They should be used properly. They should be used strategically and with intent and purpose, just like everything else for SEO. So, there you go. A little bit of a technical topic here on this episode, but still hopefully shedding some light on this for you. If you're unsure of your website right now, if you're thinking to yourself, "Yeah, are we doing that on our website? How are we using it?" there's a couple things you can do. One, you can use our free SEO audit tool on our website, Plug in your page. Plug in the keyword. It's going to give you back a report for some good, bad and ugly on your SEO. One of the things it's going to show you is your usage of these H tags. That's a section on the report that'll call out how you're using it and what you're doing. So, you'll gain some insight there.

The other thing you can do is there is an extension that I love to use on Chrome. It's called just H-Tag. H-tag. You can install that, and when you click on it'll highlight on your page you're looking at the actual H tags. Any of you that are listeners of the show or watch the videos, if you've done our Instant SEO Audit and then had an email from me where I've asked if you want a review of your website, usually when I give a review of the website in a video form I'll turn this on and you'll see that, and this is one of the things I immediately go to is, how are you using your H tags?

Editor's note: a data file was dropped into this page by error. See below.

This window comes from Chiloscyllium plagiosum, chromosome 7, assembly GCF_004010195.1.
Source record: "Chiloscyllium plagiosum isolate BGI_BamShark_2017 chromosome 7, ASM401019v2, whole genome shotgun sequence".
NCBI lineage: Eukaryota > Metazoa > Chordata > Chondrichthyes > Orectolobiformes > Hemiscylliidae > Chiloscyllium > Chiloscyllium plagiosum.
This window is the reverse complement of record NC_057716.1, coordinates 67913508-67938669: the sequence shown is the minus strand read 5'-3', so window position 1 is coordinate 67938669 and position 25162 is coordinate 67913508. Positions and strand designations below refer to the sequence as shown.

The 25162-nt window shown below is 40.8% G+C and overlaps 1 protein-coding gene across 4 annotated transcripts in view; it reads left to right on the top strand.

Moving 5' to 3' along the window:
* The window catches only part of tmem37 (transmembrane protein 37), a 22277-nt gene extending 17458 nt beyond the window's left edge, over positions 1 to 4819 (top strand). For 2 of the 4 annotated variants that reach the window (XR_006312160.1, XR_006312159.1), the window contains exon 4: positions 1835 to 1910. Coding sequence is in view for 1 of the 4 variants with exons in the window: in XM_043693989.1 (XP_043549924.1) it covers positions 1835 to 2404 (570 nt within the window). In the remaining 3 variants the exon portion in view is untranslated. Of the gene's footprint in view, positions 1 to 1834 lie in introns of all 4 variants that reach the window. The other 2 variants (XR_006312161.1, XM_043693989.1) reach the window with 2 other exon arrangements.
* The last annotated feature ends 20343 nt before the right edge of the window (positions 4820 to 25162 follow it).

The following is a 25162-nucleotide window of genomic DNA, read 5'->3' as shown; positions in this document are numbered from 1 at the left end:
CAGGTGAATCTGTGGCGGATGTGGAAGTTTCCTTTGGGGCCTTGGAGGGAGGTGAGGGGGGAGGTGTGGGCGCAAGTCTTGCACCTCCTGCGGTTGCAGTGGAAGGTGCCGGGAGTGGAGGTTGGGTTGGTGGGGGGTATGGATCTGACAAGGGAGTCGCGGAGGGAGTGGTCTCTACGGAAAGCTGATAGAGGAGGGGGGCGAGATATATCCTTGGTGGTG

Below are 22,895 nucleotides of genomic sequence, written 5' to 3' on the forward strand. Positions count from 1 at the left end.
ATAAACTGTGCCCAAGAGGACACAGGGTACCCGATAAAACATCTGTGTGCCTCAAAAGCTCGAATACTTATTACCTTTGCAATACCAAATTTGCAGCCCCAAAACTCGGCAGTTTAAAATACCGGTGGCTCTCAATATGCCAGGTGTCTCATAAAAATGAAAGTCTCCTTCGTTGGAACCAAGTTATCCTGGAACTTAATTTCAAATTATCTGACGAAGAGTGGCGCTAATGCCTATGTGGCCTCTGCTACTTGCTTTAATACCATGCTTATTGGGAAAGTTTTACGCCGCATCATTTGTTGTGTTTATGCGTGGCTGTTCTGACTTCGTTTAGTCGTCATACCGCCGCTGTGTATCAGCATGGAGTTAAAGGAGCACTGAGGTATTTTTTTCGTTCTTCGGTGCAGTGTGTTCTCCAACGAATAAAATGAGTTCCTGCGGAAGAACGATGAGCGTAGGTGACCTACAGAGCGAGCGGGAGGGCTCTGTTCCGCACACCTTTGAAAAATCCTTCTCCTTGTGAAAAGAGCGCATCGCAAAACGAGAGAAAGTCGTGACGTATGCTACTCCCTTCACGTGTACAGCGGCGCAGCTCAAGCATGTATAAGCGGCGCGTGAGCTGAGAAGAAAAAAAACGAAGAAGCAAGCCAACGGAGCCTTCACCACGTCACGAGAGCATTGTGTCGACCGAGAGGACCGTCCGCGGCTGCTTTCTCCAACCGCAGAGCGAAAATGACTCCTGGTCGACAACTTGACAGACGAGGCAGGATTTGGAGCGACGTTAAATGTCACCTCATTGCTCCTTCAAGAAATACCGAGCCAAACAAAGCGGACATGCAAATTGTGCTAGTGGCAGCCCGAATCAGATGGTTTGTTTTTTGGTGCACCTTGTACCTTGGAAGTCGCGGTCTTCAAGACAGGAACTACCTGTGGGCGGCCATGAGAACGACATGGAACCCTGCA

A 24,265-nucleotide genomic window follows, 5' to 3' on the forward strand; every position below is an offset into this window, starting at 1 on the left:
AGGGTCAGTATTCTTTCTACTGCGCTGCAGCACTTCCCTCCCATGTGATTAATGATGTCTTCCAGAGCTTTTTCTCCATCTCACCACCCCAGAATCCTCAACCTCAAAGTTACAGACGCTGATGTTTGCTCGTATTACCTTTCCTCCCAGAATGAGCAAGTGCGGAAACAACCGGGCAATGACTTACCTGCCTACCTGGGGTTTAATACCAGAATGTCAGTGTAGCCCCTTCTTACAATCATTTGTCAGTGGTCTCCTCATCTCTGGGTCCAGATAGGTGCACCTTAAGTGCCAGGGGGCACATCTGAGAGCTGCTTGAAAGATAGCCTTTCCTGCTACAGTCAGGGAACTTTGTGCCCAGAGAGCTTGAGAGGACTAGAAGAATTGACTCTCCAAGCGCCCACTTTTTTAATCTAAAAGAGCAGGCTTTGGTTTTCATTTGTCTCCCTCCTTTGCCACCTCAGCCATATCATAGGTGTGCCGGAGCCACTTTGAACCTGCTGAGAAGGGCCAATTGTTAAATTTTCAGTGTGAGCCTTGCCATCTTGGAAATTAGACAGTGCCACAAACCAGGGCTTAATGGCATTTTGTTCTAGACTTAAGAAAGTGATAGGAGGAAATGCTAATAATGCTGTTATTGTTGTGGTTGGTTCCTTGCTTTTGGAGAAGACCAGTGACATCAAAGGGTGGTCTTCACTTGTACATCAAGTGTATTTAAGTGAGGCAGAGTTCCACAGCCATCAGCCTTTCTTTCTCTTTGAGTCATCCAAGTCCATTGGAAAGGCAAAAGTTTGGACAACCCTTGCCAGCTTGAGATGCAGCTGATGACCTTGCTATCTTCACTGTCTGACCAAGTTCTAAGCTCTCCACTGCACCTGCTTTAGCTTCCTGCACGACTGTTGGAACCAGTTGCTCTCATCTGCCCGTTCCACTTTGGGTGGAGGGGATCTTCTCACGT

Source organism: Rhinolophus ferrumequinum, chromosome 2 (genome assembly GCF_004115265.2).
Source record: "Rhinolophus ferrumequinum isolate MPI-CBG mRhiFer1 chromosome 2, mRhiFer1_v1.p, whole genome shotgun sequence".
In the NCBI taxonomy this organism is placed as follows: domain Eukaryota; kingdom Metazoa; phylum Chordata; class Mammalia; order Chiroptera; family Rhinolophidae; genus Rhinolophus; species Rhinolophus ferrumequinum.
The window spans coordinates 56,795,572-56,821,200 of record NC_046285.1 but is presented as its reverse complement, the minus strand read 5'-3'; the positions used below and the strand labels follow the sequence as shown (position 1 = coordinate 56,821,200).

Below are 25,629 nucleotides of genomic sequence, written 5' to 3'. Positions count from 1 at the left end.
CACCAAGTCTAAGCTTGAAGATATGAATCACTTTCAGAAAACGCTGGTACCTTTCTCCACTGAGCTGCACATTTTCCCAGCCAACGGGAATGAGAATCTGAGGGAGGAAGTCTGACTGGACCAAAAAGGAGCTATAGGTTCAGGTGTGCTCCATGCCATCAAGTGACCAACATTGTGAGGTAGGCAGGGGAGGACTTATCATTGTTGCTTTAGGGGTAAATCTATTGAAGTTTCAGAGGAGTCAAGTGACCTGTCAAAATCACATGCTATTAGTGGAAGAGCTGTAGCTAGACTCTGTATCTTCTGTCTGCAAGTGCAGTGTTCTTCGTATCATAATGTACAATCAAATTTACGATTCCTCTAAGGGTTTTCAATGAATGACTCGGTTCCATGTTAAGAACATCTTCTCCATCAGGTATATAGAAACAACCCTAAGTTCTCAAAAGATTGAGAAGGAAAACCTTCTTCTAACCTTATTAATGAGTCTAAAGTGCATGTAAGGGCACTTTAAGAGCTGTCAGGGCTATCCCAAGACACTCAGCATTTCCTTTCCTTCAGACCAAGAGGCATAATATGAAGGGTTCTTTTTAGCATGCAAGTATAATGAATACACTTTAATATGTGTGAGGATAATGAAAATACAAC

So, It's something that's pretty easy to see, pretty easy to inspect on your website, and one of these SEO 101 type things that we always look at and try to tackle right away for our client. So, check it out in your site, see how you're using them, see what it looks like. And this is an area that I would suspect, unless you're really granular and down the road on your SEO game, this is probably an area on some of your pages that can use some improvement. We see it all the time, so we wanted to make sure we talk about it here today. Hopefully it helps you out. If you're liking this show, we'd love to hear from you with a review to let us know that we're doing a good job, that we're providing good insights, good action items for you, and helping you move the needle on your SEO.